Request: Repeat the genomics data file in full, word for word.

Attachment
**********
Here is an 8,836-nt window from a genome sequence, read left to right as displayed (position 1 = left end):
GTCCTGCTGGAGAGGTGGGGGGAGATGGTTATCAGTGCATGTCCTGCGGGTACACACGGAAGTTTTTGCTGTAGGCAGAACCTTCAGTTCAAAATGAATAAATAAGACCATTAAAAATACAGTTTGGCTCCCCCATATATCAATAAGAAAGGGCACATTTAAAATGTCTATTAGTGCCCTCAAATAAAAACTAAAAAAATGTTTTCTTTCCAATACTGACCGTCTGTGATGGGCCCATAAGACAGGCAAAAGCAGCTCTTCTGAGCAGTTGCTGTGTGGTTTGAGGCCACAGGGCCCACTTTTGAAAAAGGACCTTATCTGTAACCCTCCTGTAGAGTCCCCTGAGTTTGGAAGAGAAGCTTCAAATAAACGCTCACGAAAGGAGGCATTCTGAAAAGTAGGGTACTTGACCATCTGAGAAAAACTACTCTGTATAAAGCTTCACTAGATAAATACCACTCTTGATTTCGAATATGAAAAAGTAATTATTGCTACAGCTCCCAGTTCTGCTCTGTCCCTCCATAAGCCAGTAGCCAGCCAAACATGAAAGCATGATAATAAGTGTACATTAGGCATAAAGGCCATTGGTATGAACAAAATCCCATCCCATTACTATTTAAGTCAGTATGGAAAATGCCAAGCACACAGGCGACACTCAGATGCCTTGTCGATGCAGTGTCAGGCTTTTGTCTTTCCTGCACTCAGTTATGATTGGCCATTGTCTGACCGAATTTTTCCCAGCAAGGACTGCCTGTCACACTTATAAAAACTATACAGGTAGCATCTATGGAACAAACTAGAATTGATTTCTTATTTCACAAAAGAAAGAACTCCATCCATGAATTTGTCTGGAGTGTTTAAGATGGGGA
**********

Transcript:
Here is an 8,836-nt window from a genome sequence, read left to right as displayed (position 1 = left end):
GTCCTGCTGGAGAGGTGGGGGGAGATGGTTATCAGTGCATGTCCTGCGGGTACACACGGAAGTTTTTGCTGTAGGCAGAACCTTCAGTTCAAAATGAATAAATAAGACCATTAAAAATACAGTTTGGCTCCCCCATATATCAATAAGAAAGGGCACATTTAAAATGTCTATTAGTGCCCTCAAATAAAAACTAAAAAAATGTTTTCTTTCCAATACTGACCGTCTGTGATGGGCCCATAAGACAGGCAAAAGCAGCTCTTCTGAGCAGTTGCTGTGTGGTTTGAGGCCACAGGGCCCACTTTTGAAAAAGGACCTTATCTGTAACCCTCCTGTAGAGTCCCCTGAGTTTGGAAGAGAAGCTTCAAATAAACGCTCACGAAAGGAGGCATTCTGAAAAGTAGGGTACTTGACCATCTGAGAAAAACTACTCTGTATAAAGCTTCACTAGATAAATACCACTCTTGATTTCGAATATGAAAAAGTAATTATTGCTACAGCTCCCAGTTCTGCTCTGTCCCTCCATAAGCCAGTAGCCAGCCAAACATGAAAGCATGATAATAAGTGTACATTAGGCATAAAGGCCATTGGTATGAACAAAATCCCATCCCATTACTATTTAAGTCAGTATGGAAAATGCCAAGCACACAGGCGACACTCAGATGCCTTGTCGATGCAGTGTCAGGCTTTTGTCTTTCCTGCACTCAGTTATGATTGGCCATTGTCTGACCGAATTTTTCCCAGCAAGGACTGCCTGTCACACTTATAAAAACTATACAGGTAGCATCTATGGAACAAACTAGAATTGATTTCTTATTTCACAAAAGAAAGAACTCCATCCATGAATTTGTCTGGAGTGTTTAAGATGGGGA